Vienna, Austria The chief U.N. atomic watchdog chided Iran on Monday for delays in divulging key information about its nuclear program, saying the onus is on Tehran to overcome a "confidence deficit" caused by past cover-ups.
As Mohammed ElBaradei criticized Iran at a meeting of the International Atomic Energy Agency, the Bush administration suggested it was considering a major strategy shift -- joining Europe in offering Tehran economic incentives to abandon its uranium enrichment program.
Russia, meanwhile, sought to dismiss concerns that an Iranian reactor it built and will supply with fuel could be used to develop weapons. The accord is key to bringing Tehran's first reactor on line.
The deal was struck despite American objections, although U.S. officials said they could live with the pact because it was designed to eliminate the possibility of the Iranians misusing the fuel.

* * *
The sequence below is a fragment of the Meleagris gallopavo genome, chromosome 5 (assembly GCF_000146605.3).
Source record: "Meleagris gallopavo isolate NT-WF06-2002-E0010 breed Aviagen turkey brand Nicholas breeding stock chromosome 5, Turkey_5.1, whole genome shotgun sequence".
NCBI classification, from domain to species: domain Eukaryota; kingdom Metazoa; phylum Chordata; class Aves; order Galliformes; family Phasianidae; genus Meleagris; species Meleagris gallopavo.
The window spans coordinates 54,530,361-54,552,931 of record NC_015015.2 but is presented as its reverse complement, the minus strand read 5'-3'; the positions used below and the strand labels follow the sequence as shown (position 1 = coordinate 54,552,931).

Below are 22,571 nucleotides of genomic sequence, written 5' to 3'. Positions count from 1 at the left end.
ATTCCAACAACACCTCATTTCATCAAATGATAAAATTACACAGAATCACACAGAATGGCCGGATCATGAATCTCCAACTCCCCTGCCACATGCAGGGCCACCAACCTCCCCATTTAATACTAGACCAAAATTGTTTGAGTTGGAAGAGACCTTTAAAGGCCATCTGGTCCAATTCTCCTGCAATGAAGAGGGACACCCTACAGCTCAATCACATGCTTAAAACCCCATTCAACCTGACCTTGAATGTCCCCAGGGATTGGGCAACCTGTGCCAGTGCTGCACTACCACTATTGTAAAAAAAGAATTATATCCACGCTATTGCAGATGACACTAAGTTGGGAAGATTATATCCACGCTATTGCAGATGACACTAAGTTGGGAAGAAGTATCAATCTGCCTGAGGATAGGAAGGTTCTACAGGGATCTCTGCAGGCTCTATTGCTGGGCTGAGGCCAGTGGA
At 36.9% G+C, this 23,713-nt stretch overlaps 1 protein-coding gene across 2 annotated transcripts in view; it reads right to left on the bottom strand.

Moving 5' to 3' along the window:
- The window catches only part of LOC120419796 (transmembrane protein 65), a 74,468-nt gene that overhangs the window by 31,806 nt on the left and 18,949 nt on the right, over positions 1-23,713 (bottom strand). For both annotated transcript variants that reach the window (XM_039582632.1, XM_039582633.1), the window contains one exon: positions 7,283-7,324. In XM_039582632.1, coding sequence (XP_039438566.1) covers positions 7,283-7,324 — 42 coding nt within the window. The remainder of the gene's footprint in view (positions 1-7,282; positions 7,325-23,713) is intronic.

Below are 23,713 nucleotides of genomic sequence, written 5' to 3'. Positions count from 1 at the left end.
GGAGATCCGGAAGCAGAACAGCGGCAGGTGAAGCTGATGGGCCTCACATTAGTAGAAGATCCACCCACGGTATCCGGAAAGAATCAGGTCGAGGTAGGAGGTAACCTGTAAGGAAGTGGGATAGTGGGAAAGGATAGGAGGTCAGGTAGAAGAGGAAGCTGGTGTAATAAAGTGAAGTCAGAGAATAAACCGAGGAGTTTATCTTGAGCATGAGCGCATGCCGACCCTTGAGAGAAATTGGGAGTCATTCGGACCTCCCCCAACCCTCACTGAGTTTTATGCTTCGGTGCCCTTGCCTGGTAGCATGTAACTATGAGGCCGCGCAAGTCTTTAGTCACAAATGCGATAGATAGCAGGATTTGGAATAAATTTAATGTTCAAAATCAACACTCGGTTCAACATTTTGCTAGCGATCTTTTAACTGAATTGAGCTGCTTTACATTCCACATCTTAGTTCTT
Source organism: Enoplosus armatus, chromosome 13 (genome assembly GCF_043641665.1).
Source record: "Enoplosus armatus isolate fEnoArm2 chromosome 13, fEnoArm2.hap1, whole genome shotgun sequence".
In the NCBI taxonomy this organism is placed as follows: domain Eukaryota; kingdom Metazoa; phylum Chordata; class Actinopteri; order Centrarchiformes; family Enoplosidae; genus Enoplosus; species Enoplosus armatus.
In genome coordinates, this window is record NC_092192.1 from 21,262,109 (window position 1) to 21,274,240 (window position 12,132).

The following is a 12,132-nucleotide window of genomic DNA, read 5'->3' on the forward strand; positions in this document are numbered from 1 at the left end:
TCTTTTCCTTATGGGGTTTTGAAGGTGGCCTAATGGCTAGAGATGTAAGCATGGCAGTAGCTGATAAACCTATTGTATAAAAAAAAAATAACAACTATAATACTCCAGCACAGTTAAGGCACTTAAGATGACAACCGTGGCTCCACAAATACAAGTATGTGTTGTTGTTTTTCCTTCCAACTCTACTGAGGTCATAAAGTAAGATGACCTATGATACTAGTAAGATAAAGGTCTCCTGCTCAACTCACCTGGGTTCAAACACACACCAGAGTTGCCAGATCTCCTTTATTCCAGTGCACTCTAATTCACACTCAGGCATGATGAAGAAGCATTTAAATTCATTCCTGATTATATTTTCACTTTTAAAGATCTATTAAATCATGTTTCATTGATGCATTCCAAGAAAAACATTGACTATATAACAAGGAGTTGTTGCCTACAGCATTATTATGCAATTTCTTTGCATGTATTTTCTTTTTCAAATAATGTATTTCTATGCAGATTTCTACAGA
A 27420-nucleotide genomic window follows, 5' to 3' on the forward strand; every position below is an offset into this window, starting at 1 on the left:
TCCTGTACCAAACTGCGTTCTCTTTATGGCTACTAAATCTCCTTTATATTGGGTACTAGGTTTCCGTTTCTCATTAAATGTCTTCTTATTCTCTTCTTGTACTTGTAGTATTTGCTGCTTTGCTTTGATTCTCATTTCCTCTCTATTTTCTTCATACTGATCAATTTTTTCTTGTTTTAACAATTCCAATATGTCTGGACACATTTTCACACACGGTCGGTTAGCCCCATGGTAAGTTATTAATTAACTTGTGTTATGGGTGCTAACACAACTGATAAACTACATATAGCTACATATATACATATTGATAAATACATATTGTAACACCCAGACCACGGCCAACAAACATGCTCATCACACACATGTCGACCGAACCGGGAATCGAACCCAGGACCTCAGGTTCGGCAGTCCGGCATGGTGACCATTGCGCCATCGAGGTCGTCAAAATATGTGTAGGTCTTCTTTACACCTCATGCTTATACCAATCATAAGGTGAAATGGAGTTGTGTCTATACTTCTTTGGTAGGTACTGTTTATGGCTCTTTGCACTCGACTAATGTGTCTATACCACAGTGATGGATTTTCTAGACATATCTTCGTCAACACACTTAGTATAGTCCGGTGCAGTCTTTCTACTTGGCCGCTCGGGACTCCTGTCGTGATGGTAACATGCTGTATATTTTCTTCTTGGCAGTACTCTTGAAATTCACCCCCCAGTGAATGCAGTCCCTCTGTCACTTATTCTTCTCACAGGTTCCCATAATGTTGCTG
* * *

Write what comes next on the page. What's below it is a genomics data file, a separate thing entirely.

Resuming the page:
More worrisome for the United States and European nations are Iran's plans to enrich its own uranium.
While Iran says it wants the technology only to generate electricity, the process also can produce weapons-grade material for warheads, and Washington contends that is the main reason Tehran is interested in enrichment.
Iran has suspended work on enrichment pending negotiations with France, Germany and Britain but has repeatedly said the freeze is of short duration, despite European hopes that Tehran will commit to fully scrapping its program.
A two-year investigation by the U.N. nuclear agency established that Iran ran a clandestine nuclear program, including uranium enrichment, for nearly two decades.
Iran and North Korea are considered the greatest nuclear threats and the board's meeting this week will focus on them. The agency has little leverage with North Korea, which quit the agency two years ago and claims to have atomic weapons, but diplomats said the board likely would urge the communist state to return to six-nation talks meant to defuse the threat.